People talk all the time about what depressing work this youth justice stuff must be, but I reject it. There is something positive, a silver lining, in every unpleasant thing.
But you’ve got to be looking for it, or all you will ever see is the problem–and that’s depressing!
Even if a situation is, by most people’s estimation, hopeless, there is the hope for something positive–but you’ve got to be looking for it, or you’re sunk before you’ve even begun. If you look hard enough, if you’re creative, you will find a way to be “realistic.”
The first lawyer in Indiana that I talked to about Paul Gingerich’s situation said it was impossible, and that I shouldn’t waste my time on it. But I then found Monica Foster and the whole picture changed.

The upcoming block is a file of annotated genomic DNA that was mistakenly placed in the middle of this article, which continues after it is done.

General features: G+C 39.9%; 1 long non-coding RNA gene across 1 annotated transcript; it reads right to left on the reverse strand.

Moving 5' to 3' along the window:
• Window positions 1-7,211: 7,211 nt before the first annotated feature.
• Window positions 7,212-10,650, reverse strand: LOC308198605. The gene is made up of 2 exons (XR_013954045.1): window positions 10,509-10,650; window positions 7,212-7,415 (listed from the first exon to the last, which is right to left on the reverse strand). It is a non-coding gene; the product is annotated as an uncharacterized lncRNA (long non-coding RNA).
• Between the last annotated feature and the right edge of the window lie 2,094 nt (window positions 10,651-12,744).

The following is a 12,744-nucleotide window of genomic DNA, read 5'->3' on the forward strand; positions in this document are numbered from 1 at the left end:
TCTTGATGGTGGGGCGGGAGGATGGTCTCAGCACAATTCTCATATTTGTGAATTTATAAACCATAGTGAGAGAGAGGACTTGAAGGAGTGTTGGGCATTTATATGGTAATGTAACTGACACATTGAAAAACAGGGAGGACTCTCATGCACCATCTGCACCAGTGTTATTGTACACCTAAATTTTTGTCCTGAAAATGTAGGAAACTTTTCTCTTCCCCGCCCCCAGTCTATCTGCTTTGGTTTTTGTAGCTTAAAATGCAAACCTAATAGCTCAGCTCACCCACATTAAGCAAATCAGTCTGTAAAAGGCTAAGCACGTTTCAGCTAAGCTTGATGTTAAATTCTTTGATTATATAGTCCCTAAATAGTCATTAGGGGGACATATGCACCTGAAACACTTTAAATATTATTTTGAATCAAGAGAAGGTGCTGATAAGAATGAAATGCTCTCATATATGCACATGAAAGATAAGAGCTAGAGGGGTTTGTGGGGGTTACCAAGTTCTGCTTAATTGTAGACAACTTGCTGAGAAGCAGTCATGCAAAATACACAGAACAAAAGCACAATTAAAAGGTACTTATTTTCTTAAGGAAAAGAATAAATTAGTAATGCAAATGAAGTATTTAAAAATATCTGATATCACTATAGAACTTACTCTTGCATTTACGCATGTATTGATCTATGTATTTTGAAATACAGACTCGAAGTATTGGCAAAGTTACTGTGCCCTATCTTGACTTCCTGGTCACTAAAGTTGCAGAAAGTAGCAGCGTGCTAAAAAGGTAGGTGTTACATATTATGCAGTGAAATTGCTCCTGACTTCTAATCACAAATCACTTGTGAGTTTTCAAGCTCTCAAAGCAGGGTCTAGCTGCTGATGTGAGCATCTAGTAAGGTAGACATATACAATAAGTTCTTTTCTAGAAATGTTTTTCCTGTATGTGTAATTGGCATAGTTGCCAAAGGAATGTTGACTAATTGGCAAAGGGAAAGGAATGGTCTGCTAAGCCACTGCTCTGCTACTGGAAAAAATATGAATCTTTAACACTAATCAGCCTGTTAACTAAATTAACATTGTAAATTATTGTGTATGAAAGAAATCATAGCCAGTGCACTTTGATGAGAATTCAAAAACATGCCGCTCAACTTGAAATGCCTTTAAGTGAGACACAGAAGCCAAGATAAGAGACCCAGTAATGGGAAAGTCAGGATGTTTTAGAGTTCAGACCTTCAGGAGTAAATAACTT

We have won an appeal in the Court of Appeals, successfully defended the appeal at the Indiana Supreme Court against the Attorney General, and now–and this is an announcement–we have gotten a change of venue of Paul Henry’s new waiver hearing to Whitley County. All “impossible” and yet we tried and succeeded.
Maybe Paul Henry will yet be tried as the child he was at the time of his terrible act. This is our hope.
This is Easter, the one day of the year that we allow ourselves to believe–as a matter of faith–that the “impossible” is possible. My Easter message to you is that the “impossible” will remain such as long as we fail to try.
Half of what happens to us in life is pure shit. The only thing that makes it good is if we remember that the same stuff can also be compost. Look for composting opportunities. You will find no shortage of working material.
Groove of the Day